However, for others, the switch to an online ordering and delivery model presented an opportunity to stay afloat in unchartered waters. According to recent research from Datassential, some 57 per cent of consumers were happy to order from restaurants if they operated a drive-thru service. In comparison, 47 per cent would willingly use a delivery service, and 46 per cent would use a takeout/carry out service. Stories are rife in the popular press of businesses that have used this kind of data to their advantage and successfully adapted their business to a new way of working.

Months later, as lockdown restrictions lift and return, COVID-19 remains a real danger. So, while many businesses in other sectors work to find new ways of operating in a socially-distanced manner, those in the restaurant industry already have a tried-and-tested solution.

Yet, even though switching to this particular “new normal” may overcome one challenge, it presents many more of its own.

Introducing a new menu

It’s a fact, often overlooked, that not every item on your in-house menu is entirely suitable for takeout or delivery. Dishes that need to be served uber-fresh may not be at their best after a 20-30 minute journey across town, while others simply may not be practical to serve them up in any other way than in-house.

That’s one reason to consider adapting your menu for a new way of operating. Another reason is that you may find that your customers ignore the majority of your menu items.

In the United Kingdom, food delivery startup Deliveroo said that 80 to 90 per cent of orders are concentrated on less than half of the menu items, and there’s no reason why this wouldn’t be the same in other countries, too.

Of course, adjusting your menu to a post-lockdown world means taking a clear look at what’s working and what isn’t.

With custom reports, restaurant owners don’t need to wait until the end of the month, or even the end of the week, to monitor sales. Sales reports can be generated and emailed to key stakeholders as, and when, required. With time very much of the essence, this helps to make fast, informed decisions about your delivery and takeout menu, eliminating waste and maximising revenue in the process.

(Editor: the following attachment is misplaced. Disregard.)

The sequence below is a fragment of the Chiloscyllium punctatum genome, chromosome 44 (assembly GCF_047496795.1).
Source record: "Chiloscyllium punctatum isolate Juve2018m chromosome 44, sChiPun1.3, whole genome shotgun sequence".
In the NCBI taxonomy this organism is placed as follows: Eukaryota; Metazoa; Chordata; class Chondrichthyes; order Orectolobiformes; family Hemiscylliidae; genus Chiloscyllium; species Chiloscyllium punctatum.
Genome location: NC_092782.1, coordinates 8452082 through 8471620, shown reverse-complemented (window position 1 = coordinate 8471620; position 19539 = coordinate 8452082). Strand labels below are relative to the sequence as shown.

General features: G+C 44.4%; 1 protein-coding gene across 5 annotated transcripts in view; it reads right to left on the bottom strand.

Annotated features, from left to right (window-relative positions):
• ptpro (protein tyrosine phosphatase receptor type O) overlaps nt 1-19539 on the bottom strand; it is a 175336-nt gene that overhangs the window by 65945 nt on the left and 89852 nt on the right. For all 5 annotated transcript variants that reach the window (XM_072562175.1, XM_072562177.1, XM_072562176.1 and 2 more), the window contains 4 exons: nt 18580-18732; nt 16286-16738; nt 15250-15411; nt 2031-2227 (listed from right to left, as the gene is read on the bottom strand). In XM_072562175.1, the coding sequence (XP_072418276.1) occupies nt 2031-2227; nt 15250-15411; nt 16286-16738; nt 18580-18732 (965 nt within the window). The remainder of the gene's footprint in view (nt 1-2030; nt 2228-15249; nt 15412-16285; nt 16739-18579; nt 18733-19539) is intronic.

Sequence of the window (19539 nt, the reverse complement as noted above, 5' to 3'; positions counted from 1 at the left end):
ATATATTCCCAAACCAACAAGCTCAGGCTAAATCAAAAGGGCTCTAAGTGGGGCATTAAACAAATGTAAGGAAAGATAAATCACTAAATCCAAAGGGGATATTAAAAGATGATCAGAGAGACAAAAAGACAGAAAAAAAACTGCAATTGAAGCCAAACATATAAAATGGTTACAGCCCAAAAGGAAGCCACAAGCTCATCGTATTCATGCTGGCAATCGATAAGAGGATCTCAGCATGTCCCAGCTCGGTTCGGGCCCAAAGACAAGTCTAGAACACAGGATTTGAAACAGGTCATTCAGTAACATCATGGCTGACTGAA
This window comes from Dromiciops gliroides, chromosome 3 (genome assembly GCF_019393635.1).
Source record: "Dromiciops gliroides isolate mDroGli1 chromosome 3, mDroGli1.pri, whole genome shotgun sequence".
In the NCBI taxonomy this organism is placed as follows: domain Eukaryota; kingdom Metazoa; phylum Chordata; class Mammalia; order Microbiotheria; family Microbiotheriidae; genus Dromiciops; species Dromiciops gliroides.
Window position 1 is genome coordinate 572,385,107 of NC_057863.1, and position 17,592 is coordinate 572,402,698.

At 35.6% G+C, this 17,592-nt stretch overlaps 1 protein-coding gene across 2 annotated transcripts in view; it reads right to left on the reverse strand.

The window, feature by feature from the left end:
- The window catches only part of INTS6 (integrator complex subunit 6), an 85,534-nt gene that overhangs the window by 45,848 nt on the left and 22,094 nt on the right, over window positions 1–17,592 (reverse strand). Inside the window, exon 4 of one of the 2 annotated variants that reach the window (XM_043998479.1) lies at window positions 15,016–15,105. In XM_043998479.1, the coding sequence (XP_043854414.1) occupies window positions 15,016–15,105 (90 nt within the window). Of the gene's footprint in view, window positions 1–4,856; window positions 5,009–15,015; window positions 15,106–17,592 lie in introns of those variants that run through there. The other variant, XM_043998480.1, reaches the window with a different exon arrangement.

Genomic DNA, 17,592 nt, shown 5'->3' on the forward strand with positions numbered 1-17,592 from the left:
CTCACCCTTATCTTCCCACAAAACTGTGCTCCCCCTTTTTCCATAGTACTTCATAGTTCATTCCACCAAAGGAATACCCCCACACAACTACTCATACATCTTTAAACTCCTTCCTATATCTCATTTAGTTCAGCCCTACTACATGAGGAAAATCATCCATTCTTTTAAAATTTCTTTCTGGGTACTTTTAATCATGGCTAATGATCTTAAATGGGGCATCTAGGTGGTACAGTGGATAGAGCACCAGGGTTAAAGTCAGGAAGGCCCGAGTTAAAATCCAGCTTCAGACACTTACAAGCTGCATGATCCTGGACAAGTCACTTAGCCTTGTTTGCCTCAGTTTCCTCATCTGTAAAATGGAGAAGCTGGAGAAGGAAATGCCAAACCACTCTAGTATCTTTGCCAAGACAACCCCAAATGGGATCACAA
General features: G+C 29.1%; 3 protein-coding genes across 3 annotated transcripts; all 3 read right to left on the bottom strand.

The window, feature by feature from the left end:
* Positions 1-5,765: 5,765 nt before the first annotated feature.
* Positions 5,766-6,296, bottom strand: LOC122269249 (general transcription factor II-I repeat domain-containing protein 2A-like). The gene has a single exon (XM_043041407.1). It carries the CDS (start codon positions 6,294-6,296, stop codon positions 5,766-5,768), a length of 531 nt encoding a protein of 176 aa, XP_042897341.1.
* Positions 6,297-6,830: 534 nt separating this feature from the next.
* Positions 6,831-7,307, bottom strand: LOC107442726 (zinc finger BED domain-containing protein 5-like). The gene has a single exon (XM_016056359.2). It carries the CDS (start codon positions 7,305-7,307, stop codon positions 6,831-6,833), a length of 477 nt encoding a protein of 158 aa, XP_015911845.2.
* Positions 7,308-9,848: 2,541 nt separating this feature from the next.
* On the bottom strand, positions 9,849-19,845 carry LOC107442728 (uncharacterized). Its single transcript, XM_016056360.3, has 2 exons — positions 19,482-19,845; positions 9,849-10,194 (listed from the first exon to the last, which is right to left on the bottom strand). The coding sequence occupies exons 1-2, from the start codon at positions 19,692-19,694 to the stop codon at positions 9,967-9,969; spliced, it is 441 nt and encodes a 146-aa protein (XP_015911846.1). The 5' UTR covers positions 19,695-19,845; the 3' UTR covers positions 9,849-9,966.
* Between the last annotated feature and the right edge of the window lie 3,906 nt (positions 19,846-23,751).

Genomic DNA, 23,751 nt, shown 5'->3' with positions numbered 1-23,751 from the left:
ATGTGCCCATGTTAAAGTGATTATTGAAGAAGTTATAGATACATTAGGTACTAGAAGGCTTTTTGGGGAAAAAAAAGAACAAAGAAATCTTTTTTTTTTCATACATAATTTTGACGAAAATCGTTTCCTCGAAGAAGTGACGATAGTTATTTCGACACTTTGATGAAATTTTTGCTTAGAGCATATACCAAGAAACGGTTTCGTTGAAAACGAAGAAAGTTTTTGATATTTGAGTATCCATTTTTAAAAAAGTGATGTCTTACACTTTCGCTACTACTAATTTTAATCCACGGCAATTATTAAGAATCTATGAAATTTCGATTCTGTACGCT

Accounting can also prove invaluable in managing inventory so that you can improve efficiency, identifying those ingredients that simply aren’t suitable for your new way of working and making smart decisions when it comes to re-ordering.

Setting up online ordering

While there is nothing inherently wrong with telephone order, it’s far from the most efficient system available. During busy periods, answering the phone becomes a full-time job all by itself, taking staff away from food preparation and other essential duties. As a result, it doesn’t take much to infuriate more customers than you successfully serve.

For this reason, an efficient online ordering system has become so essential, especially during the current climate. There are countless apps, Software as a Service (SaaS) solutions, and bespoke tools to help restaurants accept online orders, but setting one up is often only half the battle.

You also need to ensure that software integrates with your point of sale (POS) software and that your POS, itself, works in conjunction with other tools, such as your accounting and inventory management software. This ensures that online orders are properly tracked, invoices and receipts are properly generated, and inventory is properly handled.